I’ve been jonesing on XTC lately. You might have noticed that at BRP. XTC is one of my all-time favorite bands, so they are always on the playlist, but lately I haven’t been able to get enough.
So I’m working out the other morning, watching TV and doing my normal morning routine. I’m flipping through the channels, Showtime has a show called This is Pop. And yup, it’s a rockumentary about XTC. I watched most of it that morning and caught the rest of it last night.
I’ve watched a number of rockumentaries, and unlike Andy Partridge, I’m a fan. Sure, some of them suck, but there are others that give the fan-boy in me the inside story about bands that I like. For instance, there is a great one about the Jam called About the Young Idea, and I actually own the Clash’s Rude Boy. There is a 4 hour (!) Tom Petty one on Netflix, and even one on the Eagles that I enjoyed. Sure, there are gag-worthy flicks as well, but the good ones are, well, good. I lump This is Pop into the “good” category.
Let’s talk XTC for a bit. They had two great songwriters, the aforementioned Mr. Partridge and Colin Moulding. Both are featured prominently in the film (but not together, which is interesting and probably better). Partridge clearly viewed XTC as “his” band, and he is right. He was the original driving force, wrote a number of their great songs, and highly influenced their “golden era” by refusing to continue to tour. But Moulding wrote the more “radio-ready” tunes that satisfy the pop-side of BRP. I like them both.
XTC started out during the great punk and new wave era of Britain, the mid-to-late 70s. And while their early music was fast, it wasn’t the political punk similar to that of the Sex Pistols, Clash and others. In fact, it was quirky, more lyrical, but still kinetic. A couple of tunes from that era still get played by yours truly with some regularity. Here you go – Statue of Liberty and Life Begins at the Hop.
The band originally did the tour thing, but stopped because of a stage fright/sick of touring/valium addiction issue with Partridge. Apparently, Andy had been on valium from the time he was 12, and then one day, his wife just flushed them all down the toilet. Going cold turkey after more than a decade on valium was, let’s say, rugged, and Partridge basically freaked out. This developed into a serious case of stage fright, and with the grind of the road on top of that, the band stopped touring. Of course, this decision was made right on the cusp of their big opportunity, a US tour backed by their record company with heavy promotion of a truly great album, English Settlement. Here are two tracks from that record: Senses Working Overtime and Ball and Chain.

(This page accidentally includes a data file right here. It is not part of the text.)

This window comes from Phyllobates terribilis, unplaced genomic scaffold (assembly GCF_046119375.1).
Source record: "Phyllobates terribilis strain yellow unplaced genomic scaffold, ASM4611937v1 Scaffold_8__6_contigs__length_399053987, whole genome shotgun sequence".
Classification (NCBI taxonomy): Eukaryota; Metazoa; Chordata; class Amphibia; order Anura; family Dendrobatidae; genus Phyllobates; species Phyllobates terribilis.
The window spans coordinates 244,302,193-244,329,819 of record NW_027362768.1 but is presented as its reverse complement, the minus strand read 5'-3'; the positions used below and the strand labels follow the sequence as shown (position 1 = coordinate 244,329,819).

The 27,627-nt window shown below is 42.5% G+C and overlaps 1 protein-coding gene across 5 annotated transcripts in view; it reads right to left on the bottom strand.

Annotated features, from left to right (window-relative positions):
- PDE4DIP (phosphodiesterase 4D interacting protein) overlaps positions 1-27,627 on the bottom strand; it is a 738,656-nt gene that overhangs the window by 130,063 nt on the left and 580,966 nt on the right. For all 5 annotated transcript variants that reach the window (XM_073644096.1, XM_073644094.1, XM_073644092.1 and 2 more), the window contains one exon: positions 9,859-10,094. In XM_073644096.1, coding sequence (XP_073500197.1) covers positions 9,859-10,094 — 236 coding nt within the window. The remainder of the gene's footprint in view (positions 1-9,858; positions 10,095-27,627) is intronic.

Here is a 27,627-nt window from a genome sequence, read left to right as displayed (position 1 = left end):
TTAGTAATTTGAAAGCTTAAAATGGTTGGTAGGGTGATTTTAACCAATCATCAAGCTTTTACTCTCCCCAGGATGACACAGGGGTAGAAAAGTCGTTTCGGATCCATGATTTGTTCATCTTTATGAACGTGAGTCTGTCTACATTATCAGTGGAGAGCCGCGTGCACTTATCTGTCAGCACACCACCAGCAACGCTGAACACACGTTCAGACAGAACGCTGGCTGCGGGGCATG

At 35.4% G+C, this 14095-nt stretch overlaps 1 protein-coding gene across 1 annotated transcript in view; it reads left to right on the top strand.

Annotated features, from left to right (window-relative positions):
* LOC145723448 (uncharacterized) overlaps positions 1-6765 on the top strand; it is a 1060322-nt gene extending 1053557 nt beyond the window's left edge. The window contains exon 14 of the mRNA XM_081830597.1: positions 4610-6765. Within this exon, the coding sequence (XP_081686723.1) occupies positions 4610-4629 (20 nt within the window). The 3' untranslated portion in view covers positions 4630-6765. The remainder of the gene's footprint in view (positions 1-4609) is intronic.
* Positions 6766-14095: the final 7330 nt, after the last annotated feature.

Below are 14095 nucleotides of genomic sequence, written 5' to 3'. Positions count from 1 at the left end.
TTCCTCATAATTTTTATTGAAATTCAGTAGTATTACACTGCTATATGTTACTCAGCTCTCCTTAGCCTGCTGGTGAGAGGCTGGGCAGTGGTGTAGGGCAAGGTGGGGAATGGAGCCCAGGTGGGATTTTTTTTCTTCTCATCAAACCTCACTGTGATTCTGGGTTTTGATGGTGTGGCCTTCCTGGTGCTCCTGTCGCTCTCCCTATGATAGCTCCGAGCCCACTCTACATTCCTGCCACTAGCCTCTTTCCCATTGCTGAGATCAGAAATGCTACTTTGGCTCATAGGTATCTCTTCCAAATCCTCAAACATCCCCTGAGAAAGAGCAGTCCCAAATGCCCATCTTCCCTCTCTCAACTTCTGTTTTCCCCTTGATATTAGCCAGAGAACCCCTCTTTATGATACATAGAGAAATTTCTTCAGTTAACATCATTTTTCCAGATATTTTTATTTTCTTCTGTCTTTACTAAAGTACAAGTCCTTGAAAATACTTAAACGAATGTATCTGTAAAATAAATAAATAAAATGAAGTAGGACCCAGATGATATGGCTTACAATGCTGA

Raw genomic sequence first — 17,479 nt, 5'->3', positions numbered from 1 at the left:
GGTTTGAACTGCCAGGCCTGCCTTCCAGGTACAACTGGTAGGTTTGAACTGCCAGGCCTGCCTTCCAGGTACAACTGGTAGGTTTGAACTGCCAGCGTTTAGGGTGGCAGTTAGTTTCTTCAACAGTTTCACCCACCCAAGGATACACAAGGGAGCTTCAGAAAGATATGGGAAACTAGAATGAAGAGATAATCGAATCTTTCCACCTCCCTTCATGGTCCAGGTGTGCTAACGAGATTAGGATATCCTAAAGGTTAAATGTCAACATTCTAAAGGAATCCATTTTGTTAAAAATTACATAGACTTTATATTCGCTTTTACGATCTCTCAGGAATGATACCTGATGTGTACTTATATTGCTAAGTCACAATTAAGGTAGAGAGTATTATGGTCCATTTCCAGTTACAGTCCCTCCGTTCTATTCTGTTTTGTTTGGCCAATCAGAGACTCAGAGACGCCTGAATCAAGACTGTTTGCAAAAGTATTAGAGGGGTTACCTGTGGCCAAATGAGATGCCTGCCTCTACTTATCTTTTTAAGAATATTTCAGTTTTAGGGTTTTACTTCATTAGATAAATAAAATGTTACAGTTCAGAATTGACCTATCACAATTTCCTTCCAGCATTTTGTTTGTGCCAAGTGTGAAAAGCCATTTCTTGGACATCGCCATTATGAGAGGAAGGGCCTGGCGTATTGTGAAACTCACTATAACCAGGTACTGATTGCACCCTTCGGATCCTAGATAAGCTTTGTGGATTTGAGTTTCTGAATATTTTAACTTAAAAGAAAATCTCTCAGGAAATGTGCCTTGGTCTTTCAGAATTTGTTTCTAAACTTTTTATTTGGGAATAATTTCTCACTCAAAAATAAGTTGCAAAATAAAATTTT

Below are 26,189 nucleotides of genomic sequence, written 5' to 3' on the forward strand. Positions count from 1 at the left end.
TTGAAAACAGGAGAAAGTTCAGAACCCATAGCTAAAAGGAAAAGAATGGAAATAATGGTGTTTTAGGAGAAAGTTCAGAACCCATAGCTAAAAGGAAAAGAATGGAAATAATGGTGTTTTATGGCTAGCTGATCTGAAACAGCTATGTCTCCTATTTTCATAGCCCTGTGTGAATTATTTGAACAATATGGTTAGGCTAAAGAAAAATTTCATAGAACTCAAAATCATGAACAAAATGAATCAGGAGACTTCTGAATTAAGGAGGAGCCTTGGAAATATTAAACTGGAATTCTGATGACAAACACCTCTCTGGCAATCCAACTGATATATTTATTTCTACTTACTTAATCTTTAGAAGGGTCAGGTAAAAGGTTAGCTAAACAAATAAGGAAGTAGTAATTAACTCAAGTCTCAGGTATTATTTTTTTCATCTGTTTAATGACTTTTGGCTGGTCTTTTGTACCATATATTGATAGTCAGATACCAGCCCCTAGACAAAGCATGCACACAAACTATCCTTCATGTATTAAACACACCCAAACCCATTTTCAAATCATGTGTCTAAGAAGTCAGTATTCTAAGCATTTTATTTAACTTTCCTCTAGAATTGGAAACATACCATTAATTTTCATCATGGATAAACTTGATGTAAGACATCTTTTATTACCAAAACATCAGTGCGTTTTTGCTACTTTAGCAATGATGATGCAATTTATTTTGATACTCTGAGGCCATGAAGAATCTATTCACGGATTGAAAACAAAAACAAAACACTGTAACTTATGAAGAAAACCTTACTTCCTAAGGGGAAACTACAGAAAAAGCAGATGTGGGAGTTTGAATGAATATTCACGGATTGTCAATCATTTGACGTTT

What happened next was that the band went into the studio, no longer fixated on the ability to reproduce their songs live, and went hog wild. I think that, when combined with English Settlement, the next three XTC albums made for a powerhouse quartet of creative genius. Skylarking, Oranges and Lemons, and Nonsuch are all fabulous. It’s hard to characterize the music: it’s just great songwriting, beautiful tunes and poetic lyrics. Here is a sampling: Season Cycle (Skylarking), King For a Day (Oranges and Lemons) and The Disappointed (Nonsuch).
Now the true breakout story for XTC involves a controversial song called Dear God. That was the B side of the first single off of Skylarking, and DJs spun it. In our God-fearing country, it led to either acceptance of its message, or this is religious heresy. It was not planned to be a single nor to attract attention to the band, but it worked out that way and resulted in a lot of recognition and fame/infamy. Watch the film to understand this comment. And watch the video, which is posted below.
One other thing before I leave: Skylarking was produced by none other than Todd Rundgren. XTC was shooting for more of an “American” sound to get the attention of the US, and were told to pick from a list of US producers. They only knew one name on the list (Todd, of course) and picked him. The album turned out fantastic, but Todd and Andy were at each other’s throat the entire time.
Check your Showtime schedule to watch the picture, and let me know what you think. There is a lot of stuff in there about how songs are written, the ups and downs of the rock music business, and some biographical stuff about the members of the band that is interesting. And there is the (somewhat forced, in my opinion) parallel to the Beatles in songcraft, musicianship, development, and studio mastery that is thought provoking.
XTC is not the Beatles, but they were great in their own right. And maybe a comparison is fair between XTC and the post-touring Beatles, much as there is between the early Beatles and Squeeze. But it takes two fantastic post-Beatles bands to cobble together a comparison to just the Beatles output, and that comparison still ultimately falls short.
That shouldn’t dissuade you from diving into the XTC catalog at all. I love ‘em and always will. One last song? Nah, two. Here is Garden of Earthly Delights from Skylarking and The Loving from Oranges and Lemons.
See you all on the flipside – as XTC and DJs found out, you never know how that is going to turn out.
My name is Bill, and I live in the greater Philadelphia area. I love music, and I have a lot of opinions. This site is primarily focused on music, but sometimes I get off track. I hope you enjoy.